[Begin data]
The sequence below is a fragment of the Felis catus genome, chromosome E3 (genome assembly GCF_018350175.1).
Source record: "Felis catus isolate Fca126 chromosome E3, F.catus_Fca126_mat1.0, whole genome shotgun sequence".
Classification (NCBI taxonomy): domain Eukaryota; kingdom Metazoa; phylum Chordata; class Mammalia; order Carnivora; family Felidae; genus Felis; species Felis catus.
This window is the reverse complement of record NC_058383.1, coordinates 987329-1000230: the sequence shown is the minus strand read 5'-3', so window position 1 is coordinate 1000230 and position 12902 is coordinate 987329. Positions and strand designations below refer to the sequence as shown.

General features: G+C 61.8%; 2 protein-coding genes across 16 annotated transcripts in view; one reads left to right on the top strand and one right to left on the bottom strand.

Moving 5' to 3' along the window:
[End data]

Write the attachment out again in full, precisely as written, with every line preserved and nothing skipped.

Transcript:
The sequence below is a fragment of the Felis catus genome, chromosome E3 (genome assembly GCF_018350175.1).
Source record: "Felis catus isolate Fca126 chromosome E3, F.catus_Fca126_mat1.0, whole genome shotgun sequence".
Classification (NCBI taxonomy): domain Eukaryota; kingdom Metazoa; phylum Chordata; class Mammalia; order Carnivora; family Felidae; genus Felis; species Felis catus.
This window is the reverse complement of record NC_058383.1, coordinates 987329-1000230: the sequence shown is the minus strand read 5'-3', so window position 1 is coordinate 1000230 and position 12902 is coordinate 987329. Positions and strand designations below refer to the sequence as shown.

General features: G+C 61.8%; 2 protein-coding genes across 16 annotated transcripts in view; one reads left to right on the top strand and one right to left on the bottom strand.

Moving 5' to 3' along the window: